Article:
Finance executives focus on improving high level and often very technical issues, while ignoring basic functions--like getting paid on time. Accounts receivable (A/R) is something companies take for granted but rarely excel at. There is a deep respect in the financial community for the financial underpinnings that can elevate a business to success.
Shoring up a company with sound financials and processes is often the most constructive thing you can do for an enterprise. Let's face it: getting customers to pay invoices is often the least enjoyable part of running a business. While executives tend to look at collections as a necessary evil, what they don't fully grasp is that every interaction with a customer--even after the product has been shipped--provides an opportunity to improve the company's relationship with the customer.
But if done incorrectly, it can also ruin the relationship. No customer wants to be constantly hounded with the "please pay us" email or phone call, no one can effectively run a business while permitting customers to take advantage of its credit terms.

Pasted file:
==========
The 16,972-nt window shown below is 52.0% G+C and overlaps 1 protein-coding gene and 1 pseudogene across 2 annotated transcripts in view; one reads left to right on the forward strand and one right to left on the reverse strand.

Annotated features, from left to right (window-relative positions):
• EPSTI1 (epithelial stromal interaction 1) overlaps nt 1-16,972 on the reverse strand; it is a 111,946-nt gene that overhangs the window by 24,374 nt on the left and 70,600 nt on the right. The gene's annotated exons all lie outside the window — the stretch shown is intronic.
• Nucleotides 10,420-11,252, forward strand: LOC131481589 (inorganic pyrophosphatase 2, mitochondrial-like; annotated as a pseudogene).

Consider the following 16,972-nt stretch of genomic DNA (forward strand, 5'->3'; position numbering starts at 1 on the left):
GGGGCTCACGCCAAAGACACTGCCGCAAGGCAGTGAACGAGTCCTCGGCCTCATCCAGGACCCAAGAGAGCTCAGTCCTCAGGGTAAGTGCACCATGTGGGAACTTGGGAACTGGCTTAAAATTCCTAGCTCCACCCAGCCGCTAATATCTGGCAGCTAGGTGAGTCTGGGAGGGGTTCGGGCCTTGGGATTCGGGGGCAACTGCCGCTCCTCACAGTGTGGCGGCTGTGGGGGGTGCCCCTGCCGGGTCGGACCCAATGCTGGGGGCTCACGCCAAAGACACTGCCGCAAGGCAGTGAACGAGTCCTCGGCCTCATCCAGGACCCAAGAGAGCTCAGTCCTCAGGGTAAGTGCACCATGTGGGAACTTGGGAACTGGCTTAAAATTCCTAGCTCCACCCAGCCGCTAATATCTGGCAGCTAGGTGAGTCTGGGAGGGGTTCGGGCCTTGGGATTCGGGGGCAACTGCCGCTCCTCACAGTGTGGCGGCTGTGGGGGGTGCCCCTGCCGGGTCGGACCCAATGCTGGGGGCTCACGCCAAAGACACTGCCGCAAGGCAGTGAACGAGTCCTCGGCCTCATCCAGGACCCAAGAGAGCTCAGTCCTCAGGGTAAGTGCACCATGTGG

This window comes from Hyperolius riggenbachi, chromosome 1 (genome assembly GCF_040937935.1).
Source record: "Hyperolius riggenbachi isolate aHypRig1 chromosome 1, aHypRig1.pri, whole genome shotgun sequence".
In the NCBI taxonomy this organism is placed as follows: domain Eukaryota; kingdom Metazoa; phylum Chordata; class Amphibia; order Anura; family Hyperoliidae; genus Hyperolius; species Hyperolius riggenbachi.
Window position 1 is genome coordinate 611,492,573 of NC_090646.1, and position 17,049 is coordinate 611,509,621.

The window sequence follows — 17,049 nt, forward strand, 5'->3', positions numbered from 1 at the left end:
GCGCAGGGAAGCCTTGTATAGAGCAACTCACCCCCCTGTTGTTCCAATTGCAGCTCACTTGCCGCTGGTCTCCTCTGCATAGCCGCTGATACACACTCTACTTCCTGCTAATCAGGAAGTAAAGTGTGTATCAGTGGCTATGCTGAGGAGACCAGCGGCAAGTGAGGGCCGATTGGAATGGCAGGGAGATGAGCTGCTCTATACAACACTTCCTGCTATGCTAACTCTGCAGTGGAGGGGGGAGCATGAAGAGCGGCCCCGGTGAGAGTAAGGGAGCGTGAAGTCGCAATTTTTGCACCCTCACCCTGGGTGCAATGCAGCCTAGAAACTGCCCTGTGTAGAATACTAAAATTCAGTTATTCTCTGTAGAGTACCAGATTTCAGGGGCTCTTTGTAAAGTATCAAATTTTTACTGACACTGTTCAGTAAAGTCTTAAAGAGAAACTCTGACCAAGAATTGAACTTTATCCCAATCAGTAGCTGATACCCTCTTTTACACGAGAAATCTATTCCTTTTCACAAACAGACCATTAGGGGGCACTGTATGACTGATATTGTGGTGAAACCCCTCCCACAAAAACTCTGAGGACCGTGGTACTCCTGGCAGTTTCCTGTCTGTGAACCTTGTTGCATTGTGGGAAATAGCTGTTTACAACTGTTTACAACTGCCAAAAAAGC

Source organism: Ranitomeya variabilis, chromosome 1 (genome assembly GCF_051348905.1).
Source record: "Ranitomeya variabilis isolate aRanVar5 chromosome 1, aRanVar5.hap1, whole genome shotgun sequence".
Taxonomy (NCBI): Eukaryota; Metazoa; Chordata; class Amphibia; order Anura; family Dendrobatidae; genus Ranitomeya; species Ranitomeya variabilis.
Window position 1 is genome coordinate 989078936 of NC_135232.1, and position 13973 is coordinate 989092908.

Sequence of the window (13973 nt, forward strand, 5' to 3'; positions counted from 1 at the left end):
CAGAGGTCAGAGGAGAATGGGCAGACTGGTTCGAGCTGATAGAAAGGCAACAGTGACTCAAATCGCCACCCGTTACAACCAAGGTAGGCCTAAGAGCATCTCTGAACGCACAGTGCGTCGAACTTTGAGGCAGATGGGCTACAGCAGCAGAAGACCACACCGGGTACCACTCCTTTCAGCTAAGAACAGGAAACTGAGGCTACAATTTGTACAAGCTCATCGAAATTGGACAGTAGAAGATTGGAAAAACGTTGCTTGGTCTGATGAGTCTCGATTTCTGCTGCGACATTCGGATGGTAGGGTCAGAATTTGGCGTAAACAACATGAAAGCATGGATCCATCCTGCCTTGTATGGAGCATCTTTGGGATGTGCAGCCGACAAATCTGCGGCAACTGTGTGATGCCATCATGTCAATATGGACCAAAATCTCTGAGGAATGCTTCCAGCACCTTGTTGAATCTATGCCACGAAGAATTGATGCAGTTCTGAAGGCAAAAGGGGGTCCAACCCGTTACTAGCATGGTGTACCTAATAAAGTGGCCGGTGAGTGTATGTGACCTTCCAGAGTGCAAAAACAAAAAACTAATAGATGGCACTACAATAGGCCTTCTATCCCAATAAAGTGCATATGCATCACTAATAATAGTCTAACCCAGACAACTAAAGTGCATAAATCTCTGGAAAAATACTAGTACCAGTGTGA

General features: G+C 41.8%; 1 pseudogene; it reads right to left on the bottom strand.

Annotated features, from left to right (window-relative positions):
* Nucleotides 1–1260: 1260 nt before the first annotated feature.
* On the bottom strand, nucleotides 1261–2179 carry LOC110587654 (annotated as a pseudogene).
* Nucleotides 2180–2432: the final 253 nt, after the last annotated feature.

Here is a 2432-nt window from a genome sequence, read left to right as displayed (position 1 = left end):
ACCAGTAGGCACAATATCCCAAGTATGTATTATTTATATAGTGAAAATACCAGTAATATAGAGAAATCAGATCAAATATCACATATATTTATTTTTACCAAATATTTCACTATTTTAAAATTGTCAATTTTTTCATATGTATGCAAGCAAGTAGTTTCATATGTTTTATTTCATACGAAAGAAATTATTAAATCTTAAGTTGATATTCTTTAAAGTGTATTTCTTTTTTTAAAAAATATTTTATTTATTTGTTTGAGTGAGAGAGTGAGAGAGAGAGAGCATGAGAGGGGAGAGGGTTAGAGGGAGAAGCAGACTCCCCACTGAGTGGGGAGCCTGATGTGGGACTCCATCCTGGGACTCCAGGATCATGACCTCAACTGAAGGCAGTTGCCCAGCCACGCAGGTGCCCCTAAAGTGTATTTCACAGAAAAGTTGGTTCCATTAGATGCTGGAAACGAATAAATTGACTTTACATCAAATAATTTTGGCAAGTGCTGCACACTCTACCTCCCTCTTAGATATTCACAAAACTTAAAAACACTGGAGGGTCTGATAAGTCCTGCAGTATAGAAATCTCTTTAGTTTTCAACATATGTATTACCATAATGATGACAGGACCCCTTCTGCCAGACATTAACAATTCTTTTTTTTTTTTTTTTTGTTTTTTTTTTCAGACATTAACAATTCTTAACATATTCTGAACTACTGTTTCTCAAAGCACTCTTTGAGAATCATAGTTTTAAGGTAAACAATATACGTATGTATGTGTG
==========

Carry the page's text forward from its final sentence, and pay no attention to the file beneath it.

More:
A sale is not complete until the company actually gets paid, and in today's competitive business-to-business market, it is about more than just chasing customers clown for payment. Companies must strike that perfect balance of getting paid in a timely manner without spending on collections and more importantly without hurting the customer relationship.
There are many resources available that highlight the best strategies to getting paid quicker, but here are a few ways to improve customer relations at the same time.
Customers Have Other Vendors Too
Failing to acknowledge that customers are working with several other vendors is one of the biggest mistakes a chief financial officer (CFO) can make when it comes to accounts receivable. As an invoice approaches the due date, vendors typically send out a reminder to the customer. This would be effective if the customer only had a few invoices from a few vendors.
In reality, they have dozens and sometimes hundreds of open invoices from different vendors sending similar reminders.
Worse yet, many of the reminders are simply a statement and do not provide a way for customers to perform actions such as pay the invoice or file a dispute. Thus, customers are left with an inbox full of reminders leaving them overwhelmed, annoyed and not responsive to any one vendor.
There are software platforms that allow vendors to work together...